At the Academy of Fine Arts, composition drawing from Bible subjects belonged to the compulsory curriculum, and formed part of the examination syllabus, completion of which was necessary for those wishing to compete for the institution's Silver and Gold Medals. Among the works that Repin created at the Academy was a sketch, “The Angel of Death Kills the First-born of Egypt" (1865, Academy of Arts; “The Massacre of the First-born of Egypt", 1869, Russian Museum), that he submitted for the Minor Silver Medal competition. In 1865, in line with the then prevailing trend of questioning the Academy's traditional requirements, Repin accomplished his first version of the sketch, “painting from nature as it is". He described the experience in “Far Away, Close By": “And now I pictured in my mind how the Angel of Death flew at night to a first-born boy, sleeping naked in his customary way, how he seized him by the throat and pressed his knee into his victim's stomach, smothering him quite literally with his hands."[5] However, the pieces that followed were already distinguished by their thoughtful earnestness and the young artist's awareness of the great significance of his subject. Repin's assignment, from which his composition “Job and His Friends" (1869, Russian Museum) would develop, derived from a story from the Book of Job, one of the Bible's oldest and, according to scholars, most poetic books. The Lord, exploiting Satan as his agent, puts Job, the virtuous, “perfect" and “upright" man (Job 1:1), through a series of tribulations, taking away from him all he had - his wealth, his children - and making him sick: “So... Satan... smote Job with sore boils from the sole of his foot unto his crown. Then said his wife unto him, ‘Dost thou still retain thine integrity? Curse God, and die.' But he said unto her, ‘Thou speakest as one of the foolish women speaketh. What? Shall we receive good at the hand of God, and shall we not receive evil?'" (Job 2:7-10). The biblical text describes the combination of the sufferer's unwavering love for the Creator, his audacity in asking God why innocent people suffer, and his humility and hope. Its story about the nature of suffering sends a message about the possibility of salvation coming through such tribulation.

God rewarded Job for his patience and fortitude, giving him twice as much as that which he had had before and granting him a life of 140 years. Job's suffering is seen as equivalent to that of Christ.

Without so much as a shadow of affectation, Repin majestically and solemnly conveys the profound message of the Old Testament story in his image: he had read the text closely and penetrated the depths of its ancient wisdom. The epic sweep of the mountain landscape, the precision of the composition and colour scheme, as well as the different emotional dynamics of the characters - all this met with approval among the members of the Academy's Board of Trustees and gained admiration from critics and art-lovers alike. The Minor Gold Medal awarded to Repin allowed him to compete for the Major Gold Medal, which brought with it the Academy's fellowship to continue his artistic training in Europe.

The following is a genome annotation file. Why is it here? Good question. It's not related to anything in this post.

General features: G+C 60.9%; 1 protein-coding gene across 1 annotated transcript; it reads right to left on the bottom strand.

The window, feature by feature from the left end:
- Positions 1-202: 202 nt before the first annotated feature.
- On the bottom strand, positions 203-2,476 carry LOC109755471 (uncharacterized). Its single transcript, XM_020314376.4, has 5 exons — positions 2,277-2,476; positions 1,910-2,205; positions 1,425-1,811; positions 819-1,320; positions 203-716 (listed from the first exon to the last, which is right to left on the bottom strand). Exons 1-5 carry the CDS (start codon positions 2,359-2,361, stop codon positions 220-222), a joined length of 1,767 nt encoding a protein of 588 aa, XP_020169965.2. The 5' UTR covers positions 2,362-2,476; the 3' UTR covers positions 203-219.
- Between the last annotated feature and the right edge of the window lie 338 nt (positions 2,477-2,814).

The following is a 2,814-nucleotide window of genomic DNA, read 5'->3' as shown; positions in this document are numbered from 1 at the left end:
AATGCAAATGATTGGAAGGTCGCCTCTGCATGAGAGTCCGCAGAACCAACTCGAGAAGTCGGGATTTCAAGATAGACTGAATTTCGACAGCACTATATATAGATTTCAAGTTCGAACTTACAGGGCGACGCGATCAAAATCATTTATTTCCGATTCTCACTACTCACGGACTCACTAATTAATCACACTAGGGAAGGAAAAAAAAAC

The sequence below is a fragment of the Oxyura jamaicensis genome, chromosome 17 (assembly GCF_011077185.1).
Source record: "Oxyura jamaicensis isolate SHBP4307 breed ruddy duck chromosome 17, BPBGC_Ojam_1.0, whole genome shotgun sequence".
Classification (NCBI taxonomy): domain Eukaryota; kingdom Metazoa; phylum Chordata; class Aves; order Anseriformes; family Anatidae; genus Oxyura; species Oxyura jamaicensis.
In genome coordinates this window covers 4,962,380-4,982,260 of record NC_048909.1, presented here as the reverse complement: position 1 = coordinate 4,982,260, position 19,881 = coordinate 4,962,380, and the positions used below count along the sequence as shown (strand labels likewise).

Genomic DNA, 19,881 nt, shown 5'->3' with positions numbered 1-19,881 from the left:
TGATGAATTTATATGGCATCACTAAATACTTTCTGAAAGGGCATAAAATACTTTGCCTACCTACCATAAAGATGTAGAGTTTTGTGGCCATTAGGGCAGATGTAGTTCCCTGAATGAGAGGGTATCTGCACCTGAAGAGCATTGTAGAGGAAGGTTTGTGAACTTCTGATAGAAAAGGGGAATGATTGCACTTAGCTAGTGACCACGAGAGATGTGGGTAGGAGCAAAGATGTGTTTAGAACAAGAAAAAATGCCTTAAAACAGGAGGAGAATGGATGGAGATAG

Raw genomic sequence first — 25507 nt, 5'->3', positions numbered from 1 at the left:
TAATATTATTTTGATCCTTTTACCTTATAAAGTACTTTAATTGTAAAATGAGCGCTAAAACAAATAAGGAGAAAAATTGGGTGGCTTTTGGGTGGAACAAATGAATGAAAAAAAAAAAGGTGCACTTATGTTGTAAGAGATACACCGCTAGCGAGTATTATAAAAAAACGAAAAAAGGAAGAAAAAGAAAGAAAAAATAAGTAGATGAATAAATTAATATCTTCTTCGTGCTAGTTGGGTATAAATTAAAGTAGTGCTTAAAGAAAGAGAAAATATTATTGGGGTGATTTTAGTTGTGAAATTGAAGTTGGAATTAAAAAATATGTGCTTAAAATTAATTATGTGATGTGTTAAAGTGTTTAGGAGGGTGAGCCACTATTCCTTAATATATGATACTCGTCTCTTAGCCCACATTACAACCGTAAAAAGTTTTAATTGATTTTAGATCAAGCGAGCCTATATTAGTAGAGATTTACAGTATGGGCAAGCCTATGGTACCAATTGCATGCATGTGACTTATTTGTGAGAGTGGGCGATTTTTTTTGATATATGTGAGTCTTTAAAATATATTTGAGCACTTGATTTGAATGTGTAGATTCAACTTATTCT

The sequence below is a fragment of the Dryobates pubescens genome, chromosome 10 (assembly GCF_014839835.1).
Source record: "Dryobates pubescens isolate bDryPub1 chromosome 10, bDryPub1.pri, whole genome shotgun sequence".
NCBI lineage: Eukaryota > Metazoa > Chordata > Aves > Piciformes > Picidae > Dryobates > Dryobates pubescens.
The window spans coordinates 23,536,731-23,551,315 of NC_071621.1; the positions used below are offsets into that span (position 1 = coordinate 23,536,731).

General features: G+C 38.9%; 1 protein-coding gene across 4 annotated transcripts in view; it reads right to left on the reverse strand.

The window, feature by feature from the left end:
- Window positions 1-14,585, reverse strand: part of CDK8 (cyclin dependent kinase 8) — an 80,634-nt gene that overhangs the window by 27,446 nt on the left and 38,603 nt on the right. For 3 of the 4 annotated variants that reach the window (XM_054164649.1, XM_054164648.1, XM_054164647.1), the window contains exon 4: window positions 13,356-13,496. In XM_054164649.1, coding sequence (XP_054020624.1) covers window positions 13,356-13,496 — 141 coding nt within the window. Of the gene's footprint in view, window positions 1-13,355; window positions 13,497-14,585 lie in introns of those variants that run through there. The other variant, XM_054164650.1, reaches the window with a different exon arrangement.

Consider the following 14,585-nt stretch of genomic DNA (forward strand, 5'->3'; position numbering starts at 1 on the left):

After his graduation from the Academy, Repin produced another important piece - perhaps one of his key works - “Raising of Jairus' daughter" (1871, Russian Museum), in which he tackled the New Testament story about one of Christ's miracles with extraordinary insight and emotional intensity. The artist filled the work with exalted but also very earthly and heartfelt emotions, rendering simultaneously the pain of loss and the anxious hope for a miracle that would bring the dead girl back to life. The artist's own childhood memories gave him a psychological foundation for the piece: as a young boy, Repin had experienced the tragic moments of his final farewell to his beloved older sister after her death. “There is a special gripping allure in tragedy. I experienced it creating my graduation work," Repin recalled in “Far Away, Close By".[6] The artist's most intimate feelings - his childhood distress; the desire to see his sister raised from the dead - helped him convey the complex message of the Gospel story, based as it was on the idea of the triumph over death and the return to life. Decades later, Repin addressed the theme of the Resurrection of Christ in his 1922 composition “Christ and Mary Magdalene" (1922, private collection). His painting “Raising of Jairus' Daughter" captures the moment shortly before the miracle, when everyone anticipates it anxiously, their feelings stretched to the utmost. Its large areas of chiaroscuro and lack of finish in details and some areas of the composition were in accord with the artist's mood; the painting “absorbed" him “with its air of gloom", sending “shivers down my spine", as he remembered in his memoir.[7]

The painting highlighted an important characteristic of Repin's art - his interest in capturing moments of extreme emotional intensity and borderline states of mind while conveying the extraordinary psychological strain experienced by the characters in his compositions. In “They Did Not Expect Him" (1884-1888, Tretyakov Gallery), the artist plunges the viewer into the most complex and finely nuanced psychological states that endure and evolve but do not reach any final point of significance, and thus remain open to a variety of interpretations. The pictorial drama “Ivan the Terrible and His Son Ivan" (1885, Tretyakov Gallery) represents not the denouement of the tragedy but the lead-up to it, conveying the extreme tension experienced by the father and the dying Tsarevich, the heir to the throne. This early ability to create a mise-en-scene that captured a peak of emotional and psychological intensity remained a distinguishing feature of the artist's work throughout his life.